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Motorcycle Fever

“Got your Harley out yet, Karen?” I asked my neighbor yesterday afternoon. She has a beautiful blue Softail.  “No. The snow has to be completely gone and all the sand swept up before I ride,” she replied.

Mother Nature put the damper on the start of the motorcycle season here in Minnesota last week.  On Thursday, she dumped 8 inches of wet, heavy snow on the Twin Cities and more in rural areas. It’s enough to make you scream. By suppertime yesterday, the temperature had climbed to 62 degrees and there were only a few humps of snow left around the neighborhood — if you don’t count the shady sides of houses and the hard, black-crusted mountains stacked in parking lots, vacant lots and just about anywhere anyone can think of to pile large quantities of unwanted snow.

My neighbor is not alone in her caution. Yet there are motorcyclists out on the streets and highways, dodging potholes and braving sandy intersections because they just. can’t. wait. any. longer. Motorcycle fever has set in. The desire to feel the sun on your face and the wind in your hair (or across your helmet) is irresistable, urgent. On weekends, the dealerships are crowded with people checking out new bikes, buying new clothing. Some are even picking up copies of Ride Minnesota.

I am anxiously awaiting the arrival of tourism materials from Wisconsin so Ralph and I can plan some summer rides.  In the meantime, our great-niece in California has sent us a Flat Stanley. After reading the book in school, she has sent him to us so that we can bring him along on some adventures. If he’s lucky, Flat Stanley will get to ride on Uncle Ralph’s Victory some time this week.

Last Rides

Snow fell earlier this week, pretty much ending the motorcycle season for most sane riders. There are still a few diehards out there dodging the slick piles of leaves (the trees are finally letting go!) and braving the cold winds. On Tuesday, when the evening commute was accompanied by a mist of snowflakes, I passed a woman riding primly on a scooter. She wore a visor-less helmet and had a lap robe draped across her knees. The fringe tossed in the soggy wind. She looked like a granny minus her rocker. She had to be uncomfortable.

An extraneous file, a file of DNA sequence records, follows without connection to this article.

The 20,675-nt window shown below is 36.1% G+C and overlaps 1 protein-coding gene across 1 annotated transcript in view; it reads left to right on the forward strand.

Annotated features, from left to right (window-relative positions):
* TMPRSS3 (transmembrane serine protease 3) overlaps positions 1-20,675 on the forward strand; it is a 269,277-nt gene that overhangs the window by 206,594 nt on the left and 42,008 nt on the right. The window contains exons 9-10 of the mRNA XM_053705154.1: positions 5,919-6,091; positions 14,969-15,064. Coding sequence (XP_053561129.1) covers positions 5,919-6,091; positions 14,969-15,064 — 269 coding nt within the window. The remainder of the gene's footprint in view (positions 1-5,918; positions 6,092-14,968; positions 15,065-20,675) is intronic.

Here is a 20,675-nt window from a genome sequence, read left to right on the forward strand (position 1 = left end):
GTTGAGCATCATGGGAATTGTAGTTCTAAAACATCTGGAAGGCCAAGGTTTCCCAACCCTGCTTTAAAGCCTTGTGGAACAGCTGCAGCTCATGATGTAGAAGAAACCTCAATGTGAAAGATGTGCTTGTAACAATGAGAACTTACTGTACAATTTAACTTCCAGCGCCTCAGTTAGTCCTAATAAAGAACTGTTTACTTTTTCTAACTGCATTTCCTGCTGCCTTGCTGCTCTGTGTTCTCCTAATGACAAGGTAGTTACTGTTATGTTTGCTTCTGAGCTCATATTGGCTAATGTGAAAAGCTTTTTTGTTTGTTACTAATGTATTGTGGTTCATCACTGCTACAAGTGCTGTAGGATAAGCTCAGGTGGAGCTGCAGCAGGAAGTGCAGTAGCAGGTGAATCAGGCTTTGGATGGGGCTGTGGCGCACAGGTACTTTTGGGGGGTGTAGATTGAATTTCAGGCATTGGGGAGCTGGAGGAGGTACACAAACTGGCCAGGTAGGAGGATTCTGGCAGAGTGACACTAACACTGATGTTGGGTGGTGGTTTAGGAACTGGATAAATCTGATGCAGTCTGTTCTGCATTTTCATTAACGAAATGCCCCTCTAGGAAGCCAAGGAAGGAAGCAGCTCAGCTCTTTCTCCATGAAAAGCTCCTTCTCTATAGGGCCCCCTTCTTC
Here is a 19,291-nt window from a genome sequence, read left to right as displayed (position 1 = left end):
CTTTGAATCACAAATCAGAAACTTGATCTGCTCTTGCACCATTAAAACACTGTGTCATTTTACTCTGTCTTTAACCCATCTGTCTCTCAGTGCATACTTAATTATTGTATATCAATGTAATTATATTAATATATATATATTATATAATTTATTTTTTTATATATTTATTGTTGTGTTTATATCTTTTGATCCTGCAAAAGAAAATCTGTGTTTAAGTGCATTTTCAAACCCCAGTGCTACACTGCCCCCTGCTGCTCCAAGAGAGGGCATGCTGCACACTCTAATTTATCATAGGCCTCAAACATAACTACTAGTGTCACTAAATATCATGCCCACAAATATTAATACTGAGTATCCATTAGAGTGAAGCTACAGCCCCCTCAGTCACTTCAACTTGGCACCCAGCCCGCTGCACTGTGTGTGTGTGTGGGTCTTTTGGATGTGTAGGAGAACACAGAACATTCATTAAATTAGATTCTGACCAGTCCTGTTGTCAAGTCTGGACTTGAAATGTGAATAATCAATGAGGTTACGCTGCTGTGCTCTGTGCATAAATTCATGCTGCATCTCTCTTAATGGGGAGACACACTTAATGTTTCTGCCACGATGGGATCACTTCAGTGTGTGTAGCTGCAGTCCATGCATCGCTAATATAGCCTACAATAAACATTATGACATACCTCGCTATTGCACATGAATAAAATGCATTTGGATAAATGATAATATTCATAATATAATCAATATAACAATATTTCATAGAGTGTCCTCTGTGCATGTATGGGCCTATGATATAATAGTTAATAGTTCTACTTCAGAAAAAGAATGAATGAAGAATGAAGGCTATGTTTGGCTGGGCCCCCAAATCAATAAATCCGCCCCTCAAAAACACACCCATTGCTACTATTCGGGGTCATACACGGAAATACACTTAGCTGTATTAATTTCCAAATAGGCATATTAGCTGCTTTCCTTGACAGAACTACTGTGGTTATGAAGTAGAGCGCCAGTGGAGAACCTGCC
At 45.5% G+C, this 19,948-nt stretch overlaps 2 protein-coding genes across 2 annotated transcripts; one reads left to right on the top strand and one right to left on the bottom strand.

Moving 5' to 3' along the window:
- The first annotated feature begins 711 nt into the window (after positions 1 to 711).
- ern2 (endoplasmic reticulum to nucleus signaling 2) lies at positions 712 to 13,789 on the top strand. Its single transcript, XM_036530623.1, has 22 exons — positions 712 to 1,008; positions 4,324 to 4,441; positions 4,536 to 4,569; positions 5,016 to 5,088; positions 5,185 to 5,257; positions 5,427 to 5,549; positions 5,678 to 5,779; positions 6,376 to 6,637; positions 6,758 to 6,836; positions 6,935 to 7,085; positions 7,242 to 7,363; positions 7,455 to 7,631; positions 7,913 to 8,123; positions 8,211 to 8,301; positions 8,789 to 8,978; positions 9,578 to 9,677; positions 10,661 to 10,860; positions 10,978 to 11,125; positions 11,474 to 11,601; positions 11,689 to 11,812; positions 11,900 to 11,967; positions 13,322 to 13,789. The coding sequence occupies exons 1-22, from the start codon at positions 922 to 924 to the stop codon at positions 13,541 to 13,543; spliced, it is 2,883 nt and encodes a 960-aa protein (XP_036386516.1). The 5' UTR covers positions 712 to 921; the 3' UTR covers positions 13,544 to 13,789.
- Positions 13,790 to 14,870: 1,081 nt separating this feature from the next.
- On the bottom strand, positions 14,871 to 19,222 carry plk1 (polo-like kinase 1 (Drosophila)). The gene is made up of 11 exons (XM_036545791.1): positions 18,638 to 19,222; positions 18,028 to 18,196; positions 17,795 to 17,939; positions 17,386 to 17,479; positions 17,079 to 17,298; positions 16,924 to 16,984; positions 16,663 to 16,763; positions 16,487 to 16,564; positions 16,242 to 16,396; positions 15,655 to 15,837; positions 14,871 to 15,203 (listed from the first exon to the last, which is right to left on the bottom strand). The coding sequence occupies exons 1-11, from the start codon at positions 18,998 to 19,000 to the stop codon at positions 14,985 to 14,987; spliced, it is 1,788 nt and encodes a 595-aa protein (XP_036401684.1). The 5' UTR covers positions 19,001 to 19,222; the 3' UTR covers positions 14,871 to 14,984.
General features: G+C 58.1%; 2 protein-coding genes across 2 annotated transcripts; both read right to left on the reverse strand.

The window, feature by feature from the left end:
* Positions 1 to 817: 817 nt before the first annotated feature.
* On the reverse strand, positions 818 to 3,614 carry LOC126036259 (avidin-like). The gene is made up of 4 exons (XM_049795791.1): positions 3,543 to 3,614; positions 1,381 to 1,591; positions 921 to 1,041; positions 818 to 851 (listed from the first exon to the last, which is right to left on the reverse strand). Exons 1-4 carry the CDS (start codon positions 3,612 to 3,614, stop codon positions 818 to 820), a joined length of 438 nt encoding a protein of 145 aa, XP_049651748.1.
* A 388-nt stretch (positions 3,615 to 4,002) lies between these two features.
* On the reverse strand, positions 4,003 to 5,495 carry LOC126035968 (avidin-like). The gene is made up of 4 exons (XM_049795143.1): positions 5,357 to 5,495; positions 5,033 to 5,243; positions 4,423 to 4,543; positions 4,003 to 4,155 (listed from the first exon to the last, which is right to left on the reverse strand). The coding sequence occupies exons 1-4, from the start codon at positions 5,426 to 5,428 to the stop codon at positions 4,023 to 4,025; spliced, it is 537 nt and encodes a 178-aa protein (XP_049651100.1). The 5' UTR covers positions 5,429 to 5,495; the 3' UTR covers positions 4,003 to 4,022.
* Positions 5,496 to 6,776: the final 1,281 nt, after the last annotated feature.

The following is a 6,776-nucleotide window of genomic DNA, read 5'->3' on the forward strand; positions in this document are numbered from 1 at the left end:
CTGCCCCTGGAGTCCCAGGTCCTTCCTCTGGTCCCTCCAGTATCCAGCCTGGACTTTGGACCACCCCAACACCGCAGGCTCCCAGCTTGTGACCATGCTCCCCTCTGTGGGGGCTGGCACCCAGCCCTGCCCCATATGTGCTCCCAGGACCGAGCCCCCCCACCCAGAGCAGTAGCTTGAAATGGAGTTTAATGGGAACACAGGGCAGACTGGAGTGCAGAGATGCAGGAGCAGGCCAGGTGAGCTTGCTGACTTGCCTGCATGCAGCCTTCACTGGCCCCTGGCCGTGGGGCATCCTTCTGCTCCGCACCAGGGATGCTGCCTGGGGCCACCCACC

I just received a notice from the Hosanna! Bikers were cancelling their November ride because of the weather. Time to batten down the hatches.

Ralph and I celebrated our October wedding anniversary with a ride along the Mississippi River to Reads Landing, where we had lunch at Reads Landing Brewing Company (great sandwiches, local beer). The trees were just beinning to turn color then, and the weather was a little on the cool side, but not uncomfortable. If you had told me 34 years ago that I’d be riding on the back of a bike at age 60, I would have laughed my head off. Now there are times when I’d like to make it a way of life.

After lunch we drove a couple of miles further south to Wabasha and crossed the river to Wisconsin. We were immediately passed by a posse of crotch rocket dudes. Heads down, speeding through the curves, they clearly weren’t interested in the changing leaves or the tall limestone bluffs along the highway.  Time will come when their testosterone levels drop and they’ll want to slow down and actually see where they’re going. By then, maybe, they’ll be ready for a book like Ride Minnesota.

October was a good month for the book. I sold 21 copies in one day at the Twin Cities Book Festival.  The owner of SubText Books in St. Paul dropped by and said she wanted to sell the book in her store.  And I learned the name of another place in Cambridge that may be interested in carrying it. The following weekend was not quite as successful–I sold just 13 copies at the Home Improvement & Design Expo.  But that’s more than I would have sold had I stayed home. And, I learned about a Dunn Bros. Coffee initiate called that I have to check into a little more thoroughly. The month ended with word that Hennepin County Libraries had ordered the book.

Reads Landing Brewing Company graciously offers motorcycle parking.

Reads Landing Brewing Company graciously offers motorcycle parking.